Thursday, December 17, 2015

O Antiphons revisited

Latin phrases often evoke strange, and sometimes bizarre, associations for me. At Christ Church Cranbrook in 2011, as I listened to the choir chant the traditional Advent “O Antiphons”, these are some of the random thoughts that occurred to me, and I wrote down…
O sapientia. O wisdom. O intelligibility. O logic. O sanity. O mathematical equations. O sentence structure and syntax. O coherence and structure and form. If objects are indeed intelligible, “does not the intelligibility of the object presuppose an intelligent ground?” (Bernard Lonergen)“O O O O that Shakespearian Rag— It’s so elegant So intelligent…” (T.S. Eliot) O sapientia, “quae ex ore altissimi prodisti, and covered the earth like a mist.’ (Ecclesiasticus 24:2) O O O O.
O Adonai. O mighty. O fire of the Burning Bush. O consumption unconsumed. O point dimensionless, at which Being emerges, unexplained, from Nothing, at this moment coaxing atoms into material existence from the vortex of whatever whirls at their center, at this moment spinning us off from the limitless center, spinning us off as atomic dervishes, whirling mightily, whirling on the seamless line where Nothing ends…
O radix Jesse. O root. O radish. O turnip. O beet. O rutabaga, O root vegetables of every kind, buried safely under earth and snow, beyond the need for retaliation or revenge, beyond the need to hurt or destroy in all the holy mountain, feeding us far into the winter, feeding us when all other food has failed, feeding us jam noli tardare – never tardy, rarely served in fashionable restaurants, barely noticed by government inspectors, ever abundant, ever prodigal, ever rooted/radix/radical/ and real…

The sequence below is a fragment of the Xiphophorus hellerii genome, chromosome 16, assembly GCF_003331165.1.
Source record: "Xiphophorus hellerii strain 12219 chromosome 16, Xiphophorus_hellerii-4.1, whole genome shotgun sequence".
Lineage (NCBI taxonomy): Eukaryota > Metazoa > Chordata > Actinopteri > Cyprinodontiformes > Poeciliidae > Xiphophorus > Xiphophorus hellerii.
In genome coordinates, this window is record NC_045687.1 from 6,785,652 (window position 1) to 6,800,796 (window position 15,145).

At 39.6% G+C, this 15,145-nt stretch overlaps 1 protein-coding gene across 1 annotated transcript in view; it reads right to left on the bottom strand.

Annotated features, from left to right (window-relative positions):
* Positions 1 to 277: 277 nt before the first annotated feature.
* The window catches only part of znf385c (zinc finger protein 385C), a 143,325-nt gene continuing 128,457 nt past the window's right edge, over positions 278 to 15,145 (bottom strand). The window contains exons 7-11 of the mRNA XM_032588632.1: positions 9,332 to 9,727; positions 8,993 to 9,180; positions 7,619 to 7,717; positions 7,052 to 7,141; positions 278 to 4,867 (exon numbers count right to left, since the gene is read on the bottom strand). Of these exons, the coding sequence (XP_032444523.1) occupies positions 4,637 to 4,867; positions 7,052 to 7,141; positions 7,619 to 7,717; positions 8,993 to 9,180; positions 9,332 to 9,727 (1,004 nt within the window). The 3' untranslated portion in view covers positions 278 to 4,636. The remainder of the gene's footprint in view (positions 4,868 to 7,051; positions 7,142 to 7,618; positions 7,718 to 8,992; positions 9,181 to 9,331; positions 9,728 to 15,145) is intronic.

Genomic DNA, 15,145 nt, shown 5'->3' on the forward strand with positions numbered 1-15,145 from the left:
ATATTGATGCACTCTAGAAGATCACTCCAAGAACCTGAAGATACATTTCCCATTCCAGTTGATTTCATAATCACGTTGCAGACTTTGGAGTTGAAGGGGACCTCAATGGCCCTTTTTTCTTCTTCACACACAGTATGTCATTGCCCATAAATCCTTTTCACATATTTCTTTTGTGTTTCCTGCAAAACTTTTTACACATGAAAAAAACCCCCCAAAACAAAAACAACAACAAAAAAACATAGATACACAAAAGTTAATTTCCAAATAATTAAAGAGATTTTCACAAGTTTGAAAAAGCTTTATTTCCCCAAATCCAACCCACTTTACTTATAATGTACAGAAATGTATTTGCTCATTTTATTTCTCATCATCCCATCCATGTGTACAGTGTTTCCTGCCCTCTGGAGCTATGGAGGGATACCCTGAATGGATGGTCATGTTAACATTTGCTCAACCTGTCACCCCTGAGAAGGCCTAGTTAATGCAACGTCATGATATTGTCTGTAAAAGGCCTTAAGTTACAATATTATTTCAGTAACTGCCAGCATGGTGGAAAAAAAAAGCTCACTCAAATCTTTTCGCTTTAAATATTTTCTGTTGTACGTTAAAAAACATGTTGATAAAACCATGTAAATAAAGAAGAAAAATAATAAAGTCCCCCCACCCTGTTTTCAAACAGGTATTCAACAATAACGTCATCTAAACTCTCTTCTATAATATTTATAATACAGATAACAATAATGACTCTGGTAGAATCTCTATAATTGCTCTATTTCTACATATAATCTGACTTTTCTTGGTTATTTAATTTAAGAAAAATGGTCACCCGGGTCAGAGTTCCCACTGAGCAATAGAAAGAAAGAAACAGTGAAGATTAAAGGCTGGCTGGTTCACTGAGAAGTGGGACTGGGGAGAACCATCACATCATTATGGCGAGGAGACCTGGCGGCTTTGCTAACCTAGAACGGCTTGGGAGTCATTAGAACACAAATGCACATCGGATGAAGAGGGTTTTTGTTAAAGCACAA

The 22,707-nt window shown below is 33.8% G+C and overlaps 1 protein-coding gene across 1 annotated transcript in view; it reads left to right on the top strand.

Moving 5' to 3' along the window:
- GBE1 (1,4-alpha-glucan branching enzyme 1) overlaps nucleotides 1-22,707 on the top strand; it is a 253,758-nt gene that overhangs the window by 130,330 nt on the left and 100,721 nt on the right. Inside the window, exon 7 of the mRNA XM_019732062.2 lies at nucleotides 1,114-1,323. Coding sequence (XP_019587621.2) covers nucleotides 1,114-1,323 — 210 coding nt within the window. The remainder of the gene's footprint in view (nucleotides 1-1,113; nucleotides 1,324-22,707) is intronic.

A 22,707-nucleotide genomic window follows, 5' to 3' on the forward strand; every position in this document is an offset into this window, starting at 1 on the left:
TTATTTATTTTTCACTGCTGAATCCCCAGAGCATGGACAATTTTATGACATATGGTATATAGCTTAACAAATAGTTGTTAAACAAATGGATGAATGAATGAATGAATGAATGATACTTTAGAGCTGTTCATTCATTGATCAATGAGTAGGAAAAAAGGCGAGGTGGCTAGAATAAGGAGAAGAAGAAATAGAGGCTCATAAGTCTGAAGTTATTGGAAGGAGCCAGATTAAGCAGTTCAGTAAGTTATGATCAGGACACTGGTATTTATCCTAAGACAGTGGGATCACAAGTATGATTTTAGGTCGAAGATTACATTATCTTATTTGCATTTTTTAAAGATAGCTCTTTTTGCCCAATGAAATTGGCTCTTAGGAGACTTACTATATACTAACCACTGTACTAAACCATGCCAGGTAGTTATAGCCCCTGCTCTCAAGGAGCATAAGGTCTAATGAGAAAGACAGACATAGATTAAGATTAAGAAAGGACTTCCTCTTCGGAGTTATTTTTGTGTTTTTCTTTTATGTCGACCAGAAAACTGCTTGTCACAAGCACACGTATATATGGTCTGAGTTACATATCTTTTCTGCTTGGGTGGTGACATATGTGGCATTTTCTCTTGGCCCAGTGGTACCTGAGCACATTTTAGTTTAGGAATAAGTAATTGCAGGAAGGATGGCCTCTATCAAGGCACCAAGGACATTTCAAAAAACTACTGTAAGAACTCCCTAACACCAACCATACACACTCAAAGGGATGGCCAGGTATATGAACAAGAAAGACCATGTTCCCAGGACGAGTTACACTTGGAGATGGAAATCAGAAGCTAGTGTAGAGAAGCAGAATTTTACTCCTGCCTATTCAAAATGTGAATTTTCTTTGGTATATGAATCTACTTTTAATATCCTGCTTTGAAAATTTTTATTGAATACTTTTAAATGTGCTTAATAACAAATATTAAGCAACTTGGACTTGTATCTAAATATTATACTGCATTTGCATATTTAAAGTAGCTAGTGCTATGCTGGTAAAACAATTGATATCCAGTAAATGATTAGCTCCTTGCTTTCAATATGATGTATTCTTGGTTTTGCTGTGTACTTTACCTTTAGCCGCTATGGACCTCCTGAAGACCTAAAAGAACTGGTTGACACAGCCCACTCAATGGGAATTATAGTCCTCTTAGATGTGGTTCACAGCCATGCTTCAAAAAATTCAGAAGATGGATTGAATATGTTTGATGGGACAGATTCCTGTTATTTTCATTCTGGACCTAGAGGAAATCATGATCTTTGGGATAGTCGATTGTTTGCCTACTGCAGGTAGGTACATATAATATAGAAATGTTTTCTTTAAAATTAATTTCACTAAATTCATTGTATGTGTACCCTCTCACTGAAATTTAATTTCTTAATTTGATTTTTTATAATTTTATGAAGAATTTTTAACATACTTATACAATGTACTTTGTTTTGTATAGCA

O clavis David. O key. O combination to the lock. O password. “You open and no one closes; you close, and no one opens”. Sedentum in tenebris et umbra mortis… sedimented in darkness and under the umbrella of death… buried under yards of earth alongside the beets and radishes… buried, but here unearthed by the descent of a mighty silence, its power unlocked by chant, loud organ, and this clavis David…
O oriens- O rising dawn. O morning star. Directional orientation for every nomadic tribe, gravitational force without magnetism, center without circumference, beloved of navigators, goal of every compass, hope of the lost …(disoriented in thick woods, I came across my own boot-prints in the snow, consulted my compass, saw how lost I had become, saw, astounded, how much counterintuitivity would be required to become unlost again. From whence did all these benign themes originate? Hope for the lost…release of prisoners… kindness to strangers… peace among peoples… food for the hungry…water in drought-stricken places… a universal vision of gentleness and mutual peace… how did such notions come to swirl together with such force within the literature of one small middle-eastern country?... How do such far-fetched notions come to resonate so powerfully with us still?